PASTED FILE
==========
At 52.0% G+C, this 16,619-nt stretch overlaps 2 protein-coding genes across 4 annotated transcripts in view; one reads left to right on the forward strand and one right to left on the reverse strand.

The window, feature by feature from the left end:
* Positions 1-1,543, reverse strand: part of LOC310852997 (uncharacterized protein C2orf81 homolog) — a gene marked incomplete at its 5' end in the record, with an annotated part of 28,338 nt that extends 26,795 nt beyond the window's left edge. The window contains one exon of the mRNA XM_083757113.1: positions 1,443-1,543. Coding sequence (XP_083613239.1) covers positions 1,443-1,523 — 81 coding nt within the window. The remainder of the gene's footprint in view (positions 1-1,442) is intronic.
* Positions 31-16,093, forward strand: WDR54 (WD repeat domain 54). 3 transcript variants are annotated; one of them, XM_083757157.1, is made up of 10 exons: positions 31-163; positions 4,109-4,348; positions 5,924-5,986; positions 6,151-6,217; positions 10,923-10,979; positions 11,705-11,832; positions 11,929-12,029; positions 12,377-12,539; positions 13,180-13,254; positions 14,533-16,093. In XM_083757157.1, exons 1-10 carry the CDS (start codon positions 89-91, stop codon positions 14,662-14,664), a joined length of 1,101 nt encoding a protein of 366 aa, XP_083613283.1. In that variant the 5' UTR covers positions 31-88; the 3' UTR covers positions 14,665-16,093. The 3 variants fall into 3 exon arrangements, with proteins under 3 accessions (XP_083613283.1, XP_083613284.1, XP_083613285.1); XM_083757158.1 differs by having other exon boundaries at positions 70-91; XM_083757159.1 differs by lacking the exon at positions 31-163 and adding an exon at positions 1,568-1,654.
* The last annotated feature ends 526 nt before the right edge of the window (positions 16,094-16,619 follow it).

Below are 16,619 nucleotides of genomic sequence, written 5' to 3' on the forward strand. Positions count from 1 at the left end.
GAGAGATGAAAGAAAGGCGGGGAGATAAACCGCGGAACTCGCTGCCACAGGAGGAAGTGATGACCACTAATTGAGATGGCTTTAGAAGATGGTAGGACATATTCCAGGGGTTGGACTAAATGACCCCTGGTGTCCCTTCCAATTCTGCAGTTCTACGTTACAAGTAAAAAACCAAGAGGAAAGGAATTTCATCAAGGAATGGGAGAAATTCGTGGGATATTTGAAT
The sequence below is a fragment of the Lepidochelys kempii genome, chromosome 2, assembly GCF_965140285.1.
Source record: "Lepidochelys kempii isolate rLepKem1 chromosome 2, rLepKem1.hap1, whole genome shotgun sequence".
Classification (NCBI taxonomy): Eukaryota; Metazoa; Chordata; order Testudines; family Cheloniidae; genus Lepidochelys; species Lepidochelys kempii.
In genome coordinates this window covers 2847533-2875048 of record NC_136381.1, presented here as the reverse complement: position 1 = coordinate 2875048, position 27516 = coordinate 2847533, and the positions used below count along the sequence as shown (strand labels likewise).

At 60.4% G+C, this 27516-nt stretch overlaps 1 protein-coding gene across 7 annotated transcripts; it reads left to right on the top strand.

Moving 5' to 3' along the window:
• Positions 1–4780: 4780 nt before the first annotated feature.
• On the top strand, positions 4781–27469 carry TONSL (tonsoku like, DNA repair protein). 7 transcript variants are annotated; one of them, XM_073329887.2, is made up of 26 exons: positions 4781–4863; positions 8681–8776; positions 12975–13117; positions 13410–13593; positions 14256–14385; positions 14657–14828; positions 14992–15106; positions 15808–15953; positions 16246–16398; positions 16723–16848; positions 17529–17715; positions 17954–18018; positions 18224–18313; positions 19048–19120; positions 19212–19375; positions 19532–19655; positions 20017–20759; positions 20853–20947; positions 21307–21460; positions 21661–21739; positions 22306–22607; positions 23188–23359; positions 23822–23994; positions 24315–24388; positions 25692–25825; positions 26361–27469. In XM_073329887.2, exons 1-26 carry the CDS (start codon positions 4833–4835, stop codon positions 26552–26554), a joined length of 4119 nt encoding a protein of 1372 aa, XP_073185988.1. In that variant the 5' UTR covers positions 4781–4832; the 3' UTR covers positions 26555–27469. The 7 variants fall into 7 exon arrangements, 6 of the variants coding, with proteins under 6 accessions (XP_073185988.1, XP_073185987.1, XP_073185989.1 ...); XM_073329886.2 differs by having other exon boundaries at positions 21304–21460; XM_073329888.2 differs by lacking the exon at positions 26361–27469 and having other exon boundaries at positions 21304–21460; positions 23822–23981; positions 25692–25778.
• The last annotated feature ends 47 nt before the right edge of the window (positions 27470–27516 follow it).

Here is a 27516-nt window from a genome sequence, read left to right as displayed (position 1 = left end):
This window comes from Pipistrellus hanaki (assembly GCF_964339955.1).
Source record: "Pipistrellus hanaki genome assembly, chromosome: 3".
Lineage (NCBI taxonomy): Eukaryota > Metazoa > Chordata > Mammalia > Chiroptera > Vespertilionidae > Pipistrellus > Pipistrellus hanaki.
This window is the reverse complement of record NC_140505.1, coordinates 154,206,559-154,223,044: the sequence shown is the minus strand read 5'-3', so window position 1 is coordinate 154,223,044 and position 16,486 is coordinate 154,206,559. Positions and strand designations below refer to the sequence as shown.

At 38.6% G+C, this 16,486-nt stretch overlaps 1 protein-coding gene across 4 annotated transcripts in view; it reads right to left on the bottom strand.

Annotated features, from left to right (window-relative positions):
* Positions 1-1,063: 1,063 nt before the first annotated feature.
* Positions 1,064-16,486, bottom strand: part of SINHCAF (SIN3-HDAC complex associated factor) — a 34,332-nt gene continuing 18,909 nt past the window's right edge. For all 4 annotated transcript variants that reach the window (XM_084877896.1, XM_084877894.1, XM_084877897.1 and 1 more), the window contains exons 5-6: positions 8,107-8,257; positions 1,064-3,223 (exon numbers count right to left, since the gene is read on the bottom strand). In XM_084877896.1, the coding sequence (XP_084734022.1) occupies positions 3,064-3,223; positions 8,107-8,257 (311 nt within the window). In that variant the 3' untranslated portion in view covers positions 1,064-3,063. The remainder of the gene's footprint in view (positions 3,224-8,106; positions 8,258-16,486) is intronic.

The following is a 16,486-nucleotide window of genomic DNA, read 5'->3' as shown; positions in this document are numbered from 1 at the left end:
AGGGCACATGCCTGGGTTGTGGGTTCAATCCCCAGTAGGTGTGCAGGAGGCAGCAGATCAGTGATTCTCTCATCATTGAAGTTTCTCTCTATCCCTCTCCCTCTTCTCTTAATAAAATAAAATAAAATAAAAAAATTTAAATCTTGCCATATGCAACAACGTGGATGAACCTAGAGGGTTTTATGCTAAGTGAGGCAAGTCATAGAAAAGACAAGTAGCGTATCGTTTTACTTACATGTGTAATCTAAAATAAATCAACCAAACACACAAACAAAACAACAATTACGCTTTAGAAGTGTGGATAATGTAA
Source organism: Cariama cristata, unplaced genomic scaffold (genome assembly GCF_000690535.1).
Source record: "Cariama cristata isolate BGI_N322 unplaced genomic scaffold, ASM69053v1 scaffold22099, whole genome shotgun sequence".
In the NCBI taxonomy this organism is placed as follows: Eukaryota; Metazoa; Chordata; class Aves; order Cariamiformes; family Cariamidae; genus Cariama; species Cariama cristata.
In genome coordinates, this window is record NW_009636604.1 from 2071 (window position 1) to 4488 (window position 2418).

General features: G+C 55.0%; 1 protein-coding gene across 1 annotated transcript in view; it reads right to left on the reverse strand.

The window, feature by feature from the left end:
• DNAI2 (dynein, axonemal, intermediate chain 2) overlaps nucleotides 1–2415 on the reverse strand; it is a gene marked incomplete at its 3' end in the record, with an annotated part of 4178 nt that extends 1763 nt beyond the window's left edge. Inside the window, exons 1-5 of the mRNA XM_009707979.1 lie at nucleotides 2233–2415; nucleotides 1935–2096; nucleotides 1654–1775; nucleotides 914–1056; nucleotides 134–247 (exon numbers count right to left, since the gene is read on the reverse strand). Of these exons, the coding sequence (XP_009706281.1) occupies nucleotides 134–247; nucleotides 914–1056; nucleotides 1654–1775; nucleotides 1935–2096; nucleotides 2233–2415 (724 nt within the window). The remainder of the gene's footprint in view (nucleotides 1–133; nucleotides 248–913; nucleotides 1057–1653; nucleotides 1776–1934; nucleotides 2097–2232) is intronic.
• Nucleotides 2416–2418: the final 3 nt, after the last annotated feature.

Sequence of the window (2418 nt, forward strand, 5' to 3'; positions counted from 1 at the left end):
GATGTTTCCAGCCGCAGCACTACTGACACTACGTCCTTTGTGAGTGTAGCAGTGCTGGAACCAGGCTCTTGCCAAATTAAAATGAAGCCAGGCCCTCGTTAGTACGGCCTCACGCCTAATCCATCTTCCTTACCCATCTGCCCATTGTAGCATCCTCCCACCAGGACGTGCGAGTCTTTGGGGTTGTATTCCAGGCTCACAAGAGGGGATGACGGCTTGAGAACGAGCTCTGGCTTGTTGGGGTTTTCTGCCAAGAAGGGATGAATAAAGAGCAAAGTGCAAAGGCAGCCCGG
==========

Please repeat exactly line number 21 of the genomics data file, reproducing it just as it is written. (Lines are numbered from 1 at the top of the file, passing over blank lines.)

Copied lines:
This window is the reverse complement of record NC_140505.1, coordinates 154,206,559-154,223,044: the sequence shown is the minus strand read 5'-3', so window position 1 is coordinate 154,223,044 and position 16,486 is coordinate 154,206,559. Positions and strand designations below refer to the sequence as shown.